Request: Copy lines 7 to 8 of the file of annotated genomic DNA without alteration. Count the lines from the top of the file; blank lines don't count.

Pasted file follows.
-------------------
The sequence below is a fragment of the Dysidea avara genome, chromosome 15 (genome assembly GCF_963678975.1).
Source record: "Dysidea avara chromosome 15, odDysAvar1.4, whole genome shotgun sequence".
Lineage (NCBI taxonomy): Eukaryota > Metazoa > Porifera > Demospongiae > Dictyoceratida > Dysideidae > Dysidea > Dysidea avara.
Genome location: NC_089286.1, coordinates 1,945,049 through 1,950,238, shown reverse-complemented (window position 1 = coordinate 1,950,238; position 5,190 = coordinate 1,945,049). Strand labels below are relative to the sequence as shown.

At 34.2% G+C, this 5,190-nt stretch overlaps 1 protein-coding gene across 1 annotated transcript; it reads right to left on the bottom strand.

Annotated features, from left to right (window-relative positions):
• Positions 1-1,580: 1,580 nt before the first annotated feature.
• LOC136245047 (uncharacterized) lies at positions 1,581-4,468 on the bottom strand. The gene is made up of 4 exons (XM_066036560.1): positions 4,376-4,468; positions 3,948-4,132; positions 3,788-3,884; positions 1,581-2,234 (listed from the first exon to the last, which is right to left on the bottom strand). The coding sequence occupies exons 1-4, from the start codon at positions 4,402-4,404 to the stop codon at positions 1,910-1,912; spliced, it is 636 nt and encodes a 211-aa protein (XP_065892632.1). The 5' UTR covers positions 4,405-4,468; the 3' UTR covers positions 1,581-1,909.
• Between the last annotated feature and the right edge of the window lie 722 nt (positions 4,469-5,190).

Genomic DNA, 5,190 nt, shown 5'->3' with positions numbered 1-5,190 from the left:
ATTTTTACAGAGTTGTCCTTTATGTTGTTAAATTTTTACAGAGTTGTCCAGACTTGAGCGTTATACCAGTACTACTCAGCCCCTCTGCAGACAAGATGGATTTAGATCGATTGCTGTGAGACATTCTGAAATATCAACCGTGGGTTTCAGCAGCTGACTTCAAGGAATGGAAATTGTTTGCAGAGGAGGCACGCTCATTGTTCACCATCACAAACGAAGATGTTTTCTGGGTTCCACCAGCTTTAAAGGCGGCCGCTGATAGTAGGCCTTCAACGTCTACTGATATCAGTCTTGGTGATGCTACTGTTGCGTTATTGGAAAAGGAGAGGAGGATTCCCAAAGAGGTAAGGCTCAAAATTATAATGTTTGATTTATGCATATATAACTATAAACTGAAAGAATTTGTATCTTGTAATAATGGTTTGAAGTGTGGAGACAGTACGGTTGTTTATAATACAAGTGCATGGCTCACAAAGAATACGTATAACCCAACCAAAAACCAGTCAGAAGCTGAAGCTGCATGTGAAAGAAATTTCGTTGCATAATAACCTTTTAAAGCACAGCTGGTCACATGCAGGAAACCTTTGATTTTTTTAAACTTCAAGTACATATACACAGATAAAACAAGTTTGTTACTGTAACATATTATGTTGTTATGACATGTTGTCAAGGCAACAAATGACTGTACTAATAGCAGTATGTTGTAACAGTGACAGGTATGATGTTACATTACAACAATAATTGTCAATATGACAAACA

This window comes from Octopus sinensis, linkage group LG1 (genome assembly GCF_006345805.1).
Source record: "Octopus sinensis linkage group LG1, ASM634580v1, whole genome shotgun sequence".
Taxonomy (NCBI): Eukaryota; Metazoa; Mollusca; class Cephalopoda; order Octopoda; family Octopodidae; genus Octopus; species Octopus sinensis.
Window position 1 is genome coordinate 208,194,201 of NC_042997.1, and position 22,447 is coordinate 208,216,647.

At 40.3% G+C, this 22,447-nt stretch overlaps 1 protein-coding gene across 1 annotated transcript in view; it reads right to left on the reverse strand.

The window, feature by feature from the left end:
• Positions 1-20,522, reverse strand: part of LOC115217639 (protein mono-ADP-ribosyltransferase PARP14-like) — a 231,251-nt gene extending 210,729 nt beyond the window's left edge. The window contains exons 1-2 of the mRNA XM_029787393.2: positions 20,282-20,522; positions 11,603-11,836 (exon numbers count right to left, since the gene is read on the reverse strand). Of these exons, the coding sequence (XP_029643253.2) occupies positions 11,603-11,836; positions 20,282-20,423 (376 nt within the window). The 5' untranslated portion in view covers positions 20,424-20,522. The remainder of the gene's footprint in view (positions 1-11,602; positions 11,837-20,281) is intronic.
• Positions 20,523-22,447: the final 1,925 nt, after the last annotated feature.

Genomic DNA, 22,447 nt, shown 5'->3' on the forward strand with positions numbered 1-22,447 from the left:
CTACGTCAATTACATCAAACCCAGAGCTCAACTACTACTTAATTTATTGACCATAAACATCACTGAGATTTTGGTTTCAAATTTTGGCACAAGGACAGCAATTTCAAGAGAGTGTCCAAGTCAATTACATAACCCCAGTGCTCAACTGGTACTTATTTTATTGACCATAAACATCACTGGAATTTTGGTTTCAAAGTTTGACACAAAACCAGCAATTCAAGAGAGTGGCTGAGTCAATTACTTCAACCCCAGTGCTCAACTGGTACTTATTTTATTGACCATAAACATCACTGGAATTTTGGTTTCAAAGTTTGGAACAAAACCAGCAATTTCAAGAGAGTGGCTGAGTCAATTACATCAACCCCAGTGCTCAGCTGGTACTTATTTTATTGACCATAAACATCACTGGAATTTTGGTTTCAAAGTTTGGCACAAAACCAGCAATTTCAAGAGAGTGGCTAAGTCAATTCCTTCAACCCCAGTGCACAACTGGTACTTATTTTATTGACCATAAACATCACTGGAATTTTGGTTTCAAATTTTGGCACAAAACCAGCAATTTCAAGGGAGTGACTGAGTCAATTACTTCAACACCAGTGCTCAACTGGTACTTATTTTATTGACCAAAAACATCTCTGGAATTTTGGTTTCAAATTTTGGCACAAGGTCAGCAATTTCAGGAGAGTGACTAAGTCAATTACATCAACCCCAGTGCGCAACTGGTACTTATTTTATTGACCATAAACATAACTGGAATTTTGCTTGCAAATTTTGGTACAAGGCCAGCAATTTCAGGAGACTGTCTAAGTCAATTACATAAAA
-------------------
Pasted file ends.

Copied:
• Positions 1-1,580: 1,580 nt before the first annotated feature.
• LOC136245047 (uncharacterized) lies at positions 1,581-4,468 on the bottom strand. The gene is made up of 4 exons (XM_066036560.1): positions 4,376-4,468; positions 3,948-4,132; positions 3,788-3,884; positions 1,581-2,234 (listed from the first exon to the last, which is right to left on the bottom strand). The coding sequence occupies exons 1-4, from the start codon at positions 4,402-4,404 to the stop codon at positions 1,910-1,912; spliced, it is 636 nt and encodes a 211-aa protein (XP_065892632.1). The 5' UTR covers positions 4,405-4,468; the 3' UTR covers positions 1,581-1,909.